Tripathy noted that the CDK4/6 inhibitor class of drugs is expanding; ribociclib (Kisqali) was approved March 13. “We need to learn what groups of patients we should be using these in and why patients become resistant,” Tripathy said.In the PALOMA-3 study, the combination of palbociclib and fulvestrant was associated with significant improvements in PFS compared with fulvestrant plus placebo in patients with metastatic breast cancer. An analysis of the trial was carried out on the basis of estrogen receptor-alpha (ESR1) mutations’ known evolution after exposure and resistance to hormonal therapy.11
Overall, median PFS was 5.7 months (95% CI, 3.7-9.4) for patients with an ESR1 mutation versus 9.2 months (95% CI, 7.5-10.9) for patients without an ESR1 mutation (HR, 1.33; 95% CI, 0.99-1.80; 2-sided P = .0572). Median PFS was significantly longer in the palbociclib plus fulvestrant group compared with the fulvestrant plus placebo group both in patients without a detectable ESR1 mutation and in patients with one.
“The new era of targeting mutations is now here,” said Tripathy. “There’s some data on HER2 mutations and how they respond to a drug named neratinib, and ESR1 mutations we know predict the worst outcome, but we don’t yet have a drug to address this.”A biosimilar version of trastuzumab (Herceptin) demonstrated equivalent efficacy and safety to the FDA-approved branded drug in a randomized phase III study among patients with HER2-positive metastatic breast cancer.
In the Heritage trial, the antibody MYL-1401O demonstrated an overall response rate (ORR) after 24 weeks of 69.6% among women who received the biosimilar in combination with a taxane compared with a 64% ORR for patients who took trastuzumab plus a taxane. The ratio of ORR for MYL-1401O to trastuzumab was 1.09; both 90% CI (0.974-1.211) and 95% CI (0.954-1.237) were within the predefined equivalence margin.12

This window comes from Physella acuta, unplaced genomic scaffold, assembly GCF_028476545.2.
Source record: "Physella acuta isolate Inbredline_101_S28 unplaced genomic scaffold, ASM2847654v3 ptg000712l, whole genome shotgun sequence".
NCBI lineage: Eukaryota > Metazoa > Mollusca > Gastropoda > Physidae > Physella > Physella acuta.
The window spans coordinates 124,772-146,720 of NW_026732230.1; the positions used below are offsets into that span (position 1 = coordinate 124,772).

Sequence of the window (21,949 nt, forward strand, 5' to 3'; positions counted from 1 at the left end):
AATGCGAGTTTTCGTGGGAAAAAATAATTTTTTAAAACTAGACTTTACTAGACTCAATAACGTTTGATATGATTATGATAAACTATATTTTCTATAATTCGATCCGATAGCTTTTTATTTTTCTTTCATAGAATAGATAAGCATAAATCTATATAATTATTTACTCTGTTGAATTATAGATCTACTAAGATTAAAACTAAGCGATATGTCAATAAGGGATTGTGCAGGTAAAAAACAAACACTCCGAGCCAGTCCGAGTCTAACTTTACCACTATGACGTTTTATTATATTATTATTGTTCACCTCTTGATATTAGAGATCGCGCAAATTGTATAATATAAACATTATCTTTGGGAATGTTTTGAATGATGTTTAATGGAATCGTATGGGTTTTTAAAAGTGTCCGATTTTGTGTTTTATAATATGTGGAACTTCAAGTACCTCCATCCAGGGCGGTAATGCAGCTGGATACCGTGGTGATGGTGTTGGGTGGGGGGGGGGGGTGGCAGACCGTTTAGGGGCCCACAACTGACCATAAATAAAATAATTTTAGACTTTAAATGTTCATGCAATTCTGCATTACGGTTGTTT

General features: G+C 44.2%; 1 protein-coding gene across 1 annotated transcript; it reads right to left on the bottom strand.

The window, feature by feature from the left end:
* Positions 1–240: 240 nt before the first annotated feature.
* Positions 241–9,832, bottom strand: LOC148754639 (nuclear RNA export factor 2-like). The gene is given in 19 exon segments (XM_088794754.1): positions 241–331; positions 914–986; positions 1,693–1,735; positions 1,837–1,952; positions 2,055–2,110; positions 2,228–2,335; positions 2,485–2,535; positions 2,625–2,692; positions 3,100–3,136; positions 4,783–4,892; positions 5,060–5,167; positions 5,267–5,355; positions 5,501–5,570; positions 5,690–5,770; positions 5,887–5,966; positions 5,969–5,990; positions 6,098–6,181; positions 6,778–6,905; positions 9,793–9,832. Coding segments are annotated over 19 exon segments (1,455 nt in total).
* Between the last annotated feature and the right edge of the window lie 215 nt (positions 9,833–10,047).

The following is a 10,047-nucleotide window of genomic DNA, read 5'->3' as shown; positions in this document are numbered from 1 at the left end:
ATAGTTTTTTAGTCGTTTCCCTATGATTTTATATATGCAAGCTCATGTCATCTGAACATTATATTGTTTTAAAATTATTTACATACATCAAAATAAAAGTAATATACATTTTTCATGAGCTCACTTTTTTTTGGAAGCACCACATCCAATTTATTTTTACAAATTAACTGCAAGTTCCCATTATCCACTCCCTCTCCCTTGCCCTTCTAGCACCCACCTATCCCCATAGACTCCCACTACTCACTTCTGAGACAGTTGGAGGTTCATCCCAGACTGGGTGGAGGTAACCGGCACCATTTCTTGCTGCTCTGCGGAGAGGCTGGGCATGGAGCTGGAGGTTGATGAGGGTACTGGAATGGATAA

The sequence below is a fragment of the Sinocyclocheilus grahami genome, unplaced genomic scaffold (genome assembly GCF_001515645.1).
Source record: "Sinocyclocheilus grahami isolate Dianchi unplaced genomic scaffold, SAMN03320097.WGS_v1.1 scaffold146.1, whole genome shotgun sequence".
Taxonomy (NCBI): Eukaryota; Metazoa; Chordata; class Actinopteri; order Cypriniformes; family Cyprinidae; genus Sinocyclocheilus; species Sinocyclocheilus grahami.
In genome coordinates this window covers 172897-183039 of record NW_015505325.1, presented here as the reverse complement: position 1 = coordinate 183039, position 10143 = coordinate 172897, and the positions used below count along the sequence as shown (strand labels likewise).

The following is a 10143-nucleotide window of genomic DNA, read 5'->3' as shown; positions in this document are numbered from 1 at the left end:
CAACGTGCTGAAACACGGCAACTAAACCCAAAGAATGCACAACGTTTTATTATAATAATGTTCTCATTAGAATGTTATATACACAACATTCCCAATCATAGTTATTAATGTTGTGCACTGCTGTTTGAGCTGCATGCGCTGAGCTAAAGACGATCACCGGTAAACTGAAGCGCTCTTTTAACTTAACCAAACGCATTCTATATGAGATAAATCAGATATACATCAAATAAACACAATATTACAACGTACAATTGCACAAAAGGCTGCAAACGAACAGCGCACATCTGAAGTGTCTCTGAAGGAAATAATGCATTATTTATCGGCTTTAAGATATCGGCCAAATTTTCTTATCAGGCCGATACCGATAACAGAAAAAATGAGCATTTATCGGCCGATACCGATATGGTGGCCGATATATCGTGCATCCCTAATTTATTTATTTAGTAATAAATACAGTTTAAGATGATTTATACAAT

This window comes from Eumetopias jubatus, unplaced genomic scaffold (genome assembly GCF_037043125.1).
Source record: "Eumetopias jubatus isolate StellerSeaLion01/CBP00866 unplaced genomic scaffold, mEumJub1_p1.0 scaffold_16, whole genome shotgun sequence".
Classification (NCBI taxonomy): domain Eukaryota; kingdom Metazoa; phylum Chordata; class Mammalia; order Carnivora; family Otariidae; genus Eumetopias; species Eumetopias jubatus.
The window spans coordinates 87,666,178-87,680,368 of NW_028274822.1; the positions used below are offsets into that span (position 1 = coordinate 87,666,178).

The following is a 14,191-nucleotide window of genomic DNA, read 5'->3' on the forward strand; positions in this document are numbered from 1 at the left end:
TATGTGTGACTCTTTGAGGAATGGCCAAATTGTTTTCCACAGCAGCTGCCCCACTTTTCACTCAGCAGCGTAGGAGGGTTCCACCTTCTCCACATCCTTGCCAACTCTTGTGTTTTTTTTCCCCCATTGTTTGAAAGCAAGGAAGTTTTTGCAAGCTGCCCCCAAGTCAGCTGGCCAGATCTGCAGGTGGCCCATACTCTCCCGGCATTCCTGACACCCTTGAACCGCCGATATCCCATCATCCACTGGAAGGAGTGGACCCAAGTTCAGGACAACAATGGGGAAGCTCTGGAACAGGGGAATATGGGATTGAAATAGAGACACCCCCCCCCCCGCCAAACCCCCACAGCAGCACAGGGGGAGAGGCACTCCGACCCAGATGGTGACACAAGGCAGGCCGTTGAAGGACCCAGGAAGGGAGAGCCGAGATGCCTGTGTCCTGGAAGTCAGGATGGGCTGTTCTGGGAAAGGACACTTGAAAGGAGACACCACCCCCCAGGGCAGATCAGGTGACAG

“We’re all concerned about the price of drugs rising, especially if the biological drugs really get to the point where they are barely affordable for many patients and sort of bankrupting the entire system,” Tripathy said. “Biosimilars have to go through testing by the FDA, but not the same degree of testing as the original drugs went through. So, are people going to have enough faith in them—both patients and physicians—that they will enter the marketplace, increase competition and lower the price?”The multicenter, nonrandomized phase Ib KEYNOTE-012 trial showed long-term responses with the anti—PD-1 antibody pembrolizumab (Keytruda) in women with metastatic TNBC. Median OS was 10.2 months (95% CI, 5.3-17.5) and 12-month OS rate was 41.1%; 25 patients (78.1%) died. Median PFS was 1.9 months (95% CI, 1.3-4.3) and 12-month PFS rate was 15%. One patient had a complete response, while 4 had partial responses. Of the 5 responders, 3 experienced long-lasting benefit from pembrolizumab.13
“We have some longer follow-up that suggests that not all breast cancer patients respond to immunotherapies,” said Tripathy. “Patients with TNBC are the ones that seem to have responses, but still, even in this group only about 20% of them respond. However, some of the responders among these 20% seem to have very durable responses, some of them lasting a year or more. So, I think the challenge ahead is trying to understand how we can better identify the patients who are likely to respond to these therapies, and then maybe use combination therapies to make the tumors more immunogenic, so that we can get better responses from immunotherapy.”In a randomized, phase II study, researchers examined the efficacy and tolerability of the PARP inhibitor veliparib in combination with carboplatin and paclitaxel versus placebo in patients with BRCA1 or BRCA2 mutations and metastatic breast cancer. There was no significant difference in OS or PFS. However, the ORR for veliparib was 77.8% versus 61.3% for placebo (P = .027).14
“Unfortunately, and surprisingly, it didn’t show a benefit,” said Tripathy. “There was a trend there, but it wasn’t statistically significant. This is an important one to study because it’s really the first randomized trial to be presented.” A larger phase III trial of the same design is ongoing.